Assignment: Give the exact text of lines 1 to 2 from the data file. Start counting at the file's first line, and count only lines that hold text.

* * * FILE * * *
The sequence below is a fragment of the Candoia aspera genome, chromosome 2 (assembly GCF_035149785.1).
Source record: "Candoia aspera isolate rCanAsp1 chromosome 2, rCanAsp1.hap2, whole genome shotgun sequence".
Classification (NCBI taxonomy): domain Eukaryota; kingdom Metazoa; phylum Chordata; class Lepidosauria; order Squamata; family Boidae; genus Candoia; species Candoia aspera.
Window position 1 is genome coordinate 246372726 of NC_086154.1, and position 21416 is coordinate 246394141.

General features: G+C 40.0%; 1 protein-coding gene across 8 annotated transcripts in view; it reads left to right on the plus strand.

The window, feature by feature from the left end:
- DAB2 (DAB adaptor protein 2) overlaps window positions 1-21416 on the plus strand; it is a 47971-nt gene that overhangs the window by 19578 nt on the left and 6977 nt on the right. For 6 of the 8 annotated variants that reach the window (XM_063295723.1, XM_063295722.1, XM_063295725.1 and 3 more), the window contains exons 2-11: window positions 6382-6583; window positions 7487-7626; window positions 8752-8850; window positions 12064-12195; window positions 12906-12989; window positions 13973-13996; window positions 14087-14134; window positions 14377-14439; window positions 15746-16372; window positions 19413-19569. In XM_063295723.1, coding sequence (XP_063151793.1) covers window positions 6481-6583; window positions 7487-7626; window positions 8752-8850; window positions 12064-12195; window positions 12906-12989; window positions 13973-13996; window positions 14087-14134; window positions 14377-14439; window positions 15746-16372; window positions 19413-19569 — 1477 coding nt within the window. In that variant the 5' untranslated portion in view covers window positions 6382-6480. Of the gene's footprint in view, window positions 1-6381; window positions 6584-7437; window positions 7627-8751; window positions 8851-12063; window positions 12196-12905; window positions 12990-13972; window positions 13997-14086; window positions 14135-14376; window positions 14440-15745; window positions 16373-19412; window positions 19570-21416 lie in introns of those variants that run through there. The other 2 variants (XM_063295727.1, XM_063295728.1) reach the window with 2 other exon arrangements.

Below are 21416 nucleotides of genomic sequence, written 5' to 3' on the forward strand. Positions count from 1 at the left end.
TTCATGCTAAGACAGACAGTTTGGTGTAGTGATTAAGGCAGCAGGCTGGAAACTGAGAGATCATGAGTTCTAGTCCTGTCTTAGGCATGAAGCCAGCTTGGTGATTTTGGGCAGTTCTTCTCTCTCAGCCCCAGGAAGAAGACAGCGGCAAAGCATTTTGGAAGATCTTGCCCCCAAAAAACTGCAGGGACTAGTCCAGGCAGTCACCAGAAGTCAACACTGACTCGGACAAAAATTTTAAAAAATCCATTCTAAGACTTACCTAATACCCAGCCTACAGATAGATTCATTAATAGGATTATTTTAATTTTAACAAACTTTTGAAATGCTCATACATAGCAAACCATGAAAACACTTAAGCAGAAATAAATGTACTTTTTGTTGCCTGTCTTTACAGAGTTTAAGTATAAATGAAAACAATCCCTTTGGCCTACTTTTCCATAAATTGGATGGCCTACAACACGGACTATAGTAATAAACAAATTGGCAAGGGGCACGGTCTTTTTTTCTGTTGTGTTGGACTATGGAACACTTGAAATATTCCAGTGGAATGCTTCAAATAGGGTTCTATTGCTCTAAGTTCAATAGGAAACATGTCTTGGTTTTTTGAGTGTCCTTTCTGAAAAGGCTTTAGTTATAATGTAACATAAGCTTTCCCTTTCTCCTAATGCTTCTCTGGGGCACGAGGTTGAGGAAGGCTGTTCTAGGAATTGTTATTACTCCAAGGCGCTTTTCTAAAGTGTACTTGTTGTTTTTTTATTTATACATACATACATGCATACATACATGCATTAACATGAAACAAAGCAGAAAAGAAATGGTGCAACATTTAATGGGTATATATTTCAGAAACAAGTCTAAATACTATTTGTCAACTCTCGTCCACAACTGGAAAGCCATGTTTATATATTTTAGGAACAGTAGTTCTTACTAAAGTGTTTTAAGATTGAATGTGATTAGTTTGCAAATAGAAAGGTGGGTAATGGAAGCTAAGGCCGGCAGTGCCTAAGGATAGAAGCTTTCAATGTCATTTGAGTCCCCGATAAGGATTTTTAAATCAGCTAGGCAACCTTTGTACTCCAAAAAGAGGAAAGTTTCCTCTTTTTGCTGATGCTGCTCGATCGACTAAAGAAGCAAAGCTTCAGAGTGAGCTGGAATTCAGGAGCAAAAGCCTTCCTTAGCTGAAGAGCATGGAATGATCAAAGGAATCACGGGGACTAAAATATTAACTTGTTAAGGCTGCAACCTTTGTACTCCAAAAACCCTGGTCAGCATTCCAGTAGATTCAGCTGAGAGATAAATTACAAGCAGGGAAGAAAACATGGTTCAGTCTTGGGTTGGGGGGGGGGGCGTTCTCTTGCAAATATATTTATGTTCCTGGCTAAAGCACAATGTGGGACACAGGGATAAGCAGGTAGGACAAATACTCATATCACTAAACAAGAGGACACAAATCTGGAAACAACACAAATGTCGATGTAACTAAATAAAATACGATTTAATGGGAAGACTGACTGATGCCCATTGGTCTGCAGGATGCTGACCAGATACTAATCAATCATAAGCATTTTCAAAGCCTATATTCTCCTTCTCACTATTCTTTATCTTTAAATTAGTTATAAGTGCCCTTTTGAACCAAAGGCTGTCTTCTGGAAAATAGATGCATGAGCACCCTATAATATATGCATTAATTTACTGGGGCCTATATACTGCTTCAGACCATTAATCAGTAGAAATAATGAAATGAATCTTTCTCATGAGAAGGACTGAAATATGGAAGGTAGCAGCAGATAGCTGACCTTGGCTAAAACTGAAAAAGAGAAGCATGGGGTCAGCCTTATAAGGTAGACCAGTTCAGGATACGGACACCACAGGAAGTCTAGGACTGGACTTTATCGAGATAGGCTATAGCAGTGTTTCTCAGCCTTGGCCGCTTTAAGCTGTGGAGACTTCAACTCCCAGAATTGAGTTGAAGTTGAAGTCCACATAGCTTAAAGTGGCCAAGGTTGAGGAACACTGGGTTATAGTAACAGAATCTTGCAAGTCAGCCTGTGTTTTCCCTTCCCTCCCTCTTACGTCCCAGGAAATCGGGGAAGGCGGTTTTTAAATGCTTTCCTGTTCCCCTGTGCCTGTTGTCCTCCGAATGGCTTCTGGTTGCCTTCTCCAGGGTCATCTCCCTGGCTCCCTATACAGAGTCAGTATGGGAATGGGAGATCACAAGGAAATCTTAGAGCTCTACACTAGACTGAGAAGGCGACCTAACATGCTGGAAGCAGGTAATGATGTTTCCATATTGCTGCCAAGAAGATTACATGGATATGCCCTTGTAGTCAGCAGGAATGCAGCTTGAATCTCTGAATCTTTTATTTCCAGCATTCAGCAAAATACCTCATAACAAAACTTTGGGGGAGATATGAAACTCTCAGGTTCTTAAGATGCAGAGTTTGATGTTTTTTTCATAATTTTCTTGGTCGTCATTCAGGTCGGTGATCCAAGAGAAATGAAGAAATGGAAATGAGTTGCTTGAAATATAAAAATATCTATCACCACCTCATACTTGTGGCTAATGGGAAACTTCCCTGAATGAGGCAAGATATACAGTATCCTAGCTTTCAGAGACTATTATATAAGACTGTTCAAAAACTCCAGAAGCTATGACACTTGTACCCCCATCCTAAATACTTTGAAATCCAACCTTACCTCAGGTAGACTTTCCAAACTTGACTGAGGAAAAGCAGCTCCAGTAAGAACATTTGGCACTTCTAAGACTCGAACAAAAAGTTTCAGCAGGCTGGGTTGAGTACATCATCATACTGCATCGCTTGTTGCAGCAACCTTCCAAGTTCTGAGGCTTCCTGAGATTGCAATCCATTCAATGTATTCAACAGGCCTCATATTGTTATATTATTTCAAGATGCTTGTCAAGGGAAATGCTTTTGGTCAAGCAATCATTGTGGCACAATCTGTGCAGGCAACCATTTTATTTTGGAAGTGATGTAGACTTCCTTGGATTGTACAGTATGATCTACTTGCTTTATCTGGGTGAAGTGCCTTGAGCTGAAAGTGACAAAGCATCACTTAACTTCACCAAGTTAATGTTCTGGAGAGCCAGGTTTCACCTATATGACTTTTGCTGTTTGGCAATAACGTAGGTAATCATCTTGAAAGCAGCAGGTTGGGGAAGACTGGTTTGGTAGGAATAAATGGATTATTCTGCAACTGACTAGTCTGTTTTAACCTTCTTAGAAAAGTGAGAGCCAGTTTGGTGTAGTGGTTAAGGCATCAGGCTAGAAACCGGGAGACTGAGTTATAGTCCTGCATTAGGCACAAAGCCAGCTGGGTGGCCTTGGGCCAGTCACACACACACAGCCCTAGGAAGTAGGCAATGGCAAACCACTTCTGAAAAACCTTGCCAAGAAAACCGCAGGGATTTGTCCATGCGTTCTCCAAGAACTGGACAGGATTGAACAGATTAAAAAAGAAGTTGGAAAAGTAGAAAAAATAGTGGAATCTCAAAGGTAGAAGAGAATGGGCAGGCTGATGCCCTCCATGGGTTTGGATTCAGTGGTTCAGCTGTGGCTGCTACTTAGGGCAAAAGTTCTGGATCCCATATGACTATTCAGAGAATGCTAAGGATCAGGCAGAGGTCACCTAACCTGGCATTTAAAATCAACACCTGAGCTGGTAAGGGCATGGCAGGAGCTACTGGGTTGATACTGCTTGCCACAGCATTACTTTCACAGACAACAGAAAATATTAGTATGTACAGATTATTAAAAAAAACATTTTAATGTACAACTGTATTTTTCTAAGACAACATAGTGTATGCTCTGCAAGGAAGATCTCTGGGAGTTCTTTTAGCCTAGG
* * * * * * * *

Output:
The sequence below is a fragment of the Candoia aspera genome, chromosome 2 (assembly GCF_035149785.1).
Source record: "Candoia aspera isolate rCanAsp1 chromosome 2, rCanAsp1.hap2, whole genome shotgun sequence".